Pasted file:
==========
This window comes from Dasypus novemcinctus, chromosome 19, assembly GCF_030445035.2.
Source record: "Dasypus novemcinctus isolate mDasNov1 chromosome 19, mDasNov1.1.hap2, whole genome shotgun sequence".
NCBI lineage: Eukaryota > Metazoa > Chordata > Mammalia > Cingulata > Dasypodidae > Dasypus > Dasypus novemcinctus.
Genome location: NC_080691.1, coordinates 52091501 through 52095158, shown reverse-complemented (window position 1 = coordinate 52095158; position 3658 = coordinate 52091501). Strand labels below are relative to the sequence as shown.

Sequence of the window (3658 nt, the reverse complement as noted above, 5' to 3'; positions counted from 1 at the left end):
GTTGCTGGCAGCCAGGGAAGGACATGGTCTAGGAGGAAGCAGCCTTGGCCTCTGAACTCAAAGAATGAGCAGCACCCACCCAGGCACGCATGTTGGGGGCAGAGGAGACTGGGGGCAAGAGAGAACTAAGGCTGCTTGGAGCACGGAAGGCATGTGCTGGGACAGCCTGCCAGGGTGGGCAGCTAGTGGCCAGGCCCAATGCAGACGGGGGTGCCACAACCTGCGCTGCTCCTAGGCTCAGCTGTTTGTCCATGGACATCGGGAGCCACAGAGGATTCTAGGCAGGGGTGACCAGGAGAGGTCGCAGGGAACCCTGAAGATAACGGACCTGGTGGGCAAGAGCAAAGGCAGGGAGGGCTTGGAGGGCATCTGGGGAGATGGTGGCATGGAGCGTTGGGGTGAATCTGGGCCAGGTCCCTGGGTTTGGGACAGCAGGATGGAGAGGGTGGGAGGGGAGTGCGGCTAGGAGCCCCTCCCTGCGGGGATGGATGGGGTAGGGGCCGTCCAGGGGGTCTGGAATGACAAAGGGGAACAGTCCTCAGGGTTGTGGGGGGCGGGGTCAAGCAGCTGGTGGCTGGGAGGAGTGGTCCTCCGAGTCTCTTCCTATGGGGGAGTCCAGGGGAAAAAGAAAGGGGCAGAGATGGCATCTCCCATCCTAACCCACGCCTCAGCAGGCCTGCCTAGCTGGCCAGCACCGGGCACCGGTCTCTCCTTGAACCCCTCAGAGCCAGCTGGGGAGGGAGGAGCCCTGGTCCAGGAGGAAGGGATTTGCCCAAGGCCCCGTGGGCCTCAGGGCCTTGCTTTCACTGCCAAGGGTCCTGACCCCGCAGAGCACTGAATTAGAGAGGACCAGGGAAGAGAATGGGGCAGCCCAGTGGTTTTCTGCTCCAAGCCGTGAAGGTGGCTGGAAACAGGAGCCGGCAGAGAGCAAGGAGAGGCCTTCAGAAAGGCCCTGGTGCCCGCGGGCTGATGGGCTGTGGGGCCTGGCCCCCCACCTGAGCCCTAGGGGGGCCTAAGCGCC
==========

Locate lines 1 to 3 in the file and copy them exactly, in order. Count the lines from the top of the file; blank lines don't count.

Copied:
This window comes from Dasypus novemcinctus, chromosome 19, assembly GCF_030445035.2.
Source record: "Dasypus novemcinctus isolate mDasNov1 chromosome 19, mDasNov1.1.hap2, whole genome shotgun sequence".
NCBI lineage: Eukaryota > Metazoa > Chordata > Mammalia > Cingulata > Dasypodidae > Dasypus > Dasypus novemcinctus.